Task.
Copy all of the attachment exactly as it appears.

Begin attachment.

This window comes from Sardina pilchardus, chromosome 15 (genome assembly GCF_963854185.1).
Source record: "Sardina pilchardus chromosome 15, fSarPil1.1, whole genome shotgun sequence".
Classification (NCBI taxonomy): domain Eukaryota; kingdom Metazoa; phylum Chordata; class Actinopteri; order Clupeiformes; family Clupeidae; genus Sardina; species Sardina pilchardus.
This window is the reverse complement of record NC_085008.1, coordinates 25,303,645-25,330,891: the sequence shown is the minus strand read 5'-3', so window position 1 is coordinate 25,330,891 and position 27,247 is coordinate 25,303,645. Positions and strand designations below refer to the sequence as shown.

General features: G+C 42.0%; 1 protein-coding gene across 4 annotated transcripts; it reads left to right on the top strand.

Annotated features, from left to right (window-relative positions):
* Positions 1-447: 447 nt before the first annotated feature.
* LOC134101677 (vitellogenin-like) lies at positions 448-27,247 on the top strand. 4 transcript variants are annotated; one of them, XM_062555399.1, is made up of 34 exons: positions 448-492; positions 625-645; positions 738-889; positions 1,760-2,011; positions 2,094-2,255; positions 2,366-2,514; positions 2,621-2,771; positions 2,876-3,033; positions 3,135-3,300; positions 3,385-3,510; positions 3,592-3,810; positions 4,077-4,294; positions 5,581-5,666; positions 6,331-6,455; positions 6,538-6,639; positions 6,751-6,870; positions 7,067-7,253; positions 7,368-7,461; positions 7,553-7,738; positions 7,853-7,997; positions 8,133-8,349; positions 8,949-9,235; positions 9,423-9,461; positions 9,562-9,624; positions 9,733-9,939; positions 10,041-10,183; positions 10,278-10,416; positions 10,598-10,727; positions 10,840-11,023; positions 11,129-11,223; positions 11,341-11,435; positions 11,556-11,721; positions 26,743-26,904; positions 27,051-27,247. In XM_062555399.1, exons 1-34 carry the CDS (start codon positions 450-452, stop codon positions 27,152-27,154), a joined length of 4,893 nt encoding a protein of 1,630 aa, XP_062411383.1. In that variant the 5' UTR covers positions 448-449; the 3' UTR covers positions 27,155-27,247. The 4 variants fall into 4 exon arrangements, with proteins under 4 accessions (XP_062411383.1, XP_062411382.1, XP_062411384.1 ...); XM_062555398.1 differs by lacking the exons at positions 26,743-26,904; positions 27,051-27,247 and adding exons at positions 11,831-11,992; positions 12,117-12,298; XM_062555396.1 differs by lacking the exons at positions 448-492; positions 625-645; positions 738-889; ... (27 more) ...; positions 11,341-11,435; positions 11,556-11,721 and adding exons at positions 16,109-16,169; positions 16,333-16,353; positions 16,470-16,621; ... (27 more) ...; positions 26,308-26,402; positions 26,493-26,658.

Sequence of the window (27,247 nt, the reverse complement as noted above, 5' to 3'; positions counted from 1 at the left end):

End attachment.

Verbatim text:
This window comes from Sardina pilchardus, chromosome 15 (genome assembly GCF_963854185.1).
Source record: "Sardina pilchardus chromosome 15, fSarPil1.1, whole genome shotgun sequence".
Classification (NCBI taxonomy): domain Eukaryota; kingdom Metazoa; phylum Chordata; class Actinopteri; order Clupeiformes; family Clupeidae; genus Sardina; species Sardina pilchardus.
This window is the reverse complement of record NC_085008.1, coordinates 25,303,645-25,330,891: the sequence shown is the minus strand read 5'-3', so window position 1 is coordinate 25,330,891 and position 27,247 is coordinate 25,303,645. Positions and strand designations below refer to the sequence as shown.

General features: G+C 42.0%; 1 protein-coding gene across 4 annotated transcripts; it reads left to right on the top strand.

Annotated features, from left to right (window-relative positions):
* Positions 1-447: 447 nt before the first annotated feature.
* LOC134101677 (vitellogenin-like) lies at positions 448-27,247 on the top strand. 4 transcript variants are annotated; one of them, XM_062555399.1, is made up of 34 exons: positions 448-492; positions 625-645; positions 738-889; positions 1,760-2,011; positions 2,094-2,255; positions 2,366-2,514; positions 2,621-2,771; positions 2,876-3,033; positions 3,135-3,300; positions 3,385-3,510; positions 3,592-3,810; positions 4,077-4,294; positions 5,581-5,666; positions 6,331-6,455; positions 6,538-6,639; positions 6,751-6,870; positions 7,067-7,253; positions 7,368-7,461; positions 7,553-7,738; positions 7,853-7,997; positions 8,133-8,349; positions 8,949-9,235; positions 9,423-9,461; positions 9,562-9,624; positions 9,733-9,939; positions 10,041-10,183; positions 10,278-10,416; positions 10,598-10,727; positions 10,840-11,023; positions 11,129-11,223; positions 11,341-11,435; positions 11,556-11,721; positions 26,743-26,904; positions 27,051-27,247. In XM_062555399.1, exons 1-34 carry the CDS (start codon positions 450-452, stop codon positions 27,152-27,154), a joined length of 4,893 nt encoding a protein of 1,630 aa, XP_062411383.1. In that variant the 5' UTR covers positions 448-449; the 3' UTR covers positions 27,155-27,247. The 4 variants fall into 4 exon arrangements, with proteins under 4 accessions (XP_062411383.1, XP_062411382.1, XP_062411384.1 ...); XM_062555398.1 differs by lacking the exons at positions 26,743-26,904; positions 27,051-27,247 and adding exons at positions 11,831-11,992; positions 12,117-12,298; XM_062555396.1 differs by lacking the exons at positions 448-492; positions 625-645; positions 738-889; ... (27 more) ...; positions 11,341-11,435; positions 11,556-11,721 and adding exons at positions 16,109-16,169; positions 16,333-16,353; positions 16,470-16,621; ... (27 more) ...; positions 26,308-26,402; positions 26,493-26,658.

Sequence of the window (27,247 nt, the reverse complement as noted above, 5' to 3'; positions counted from 1 at the left end):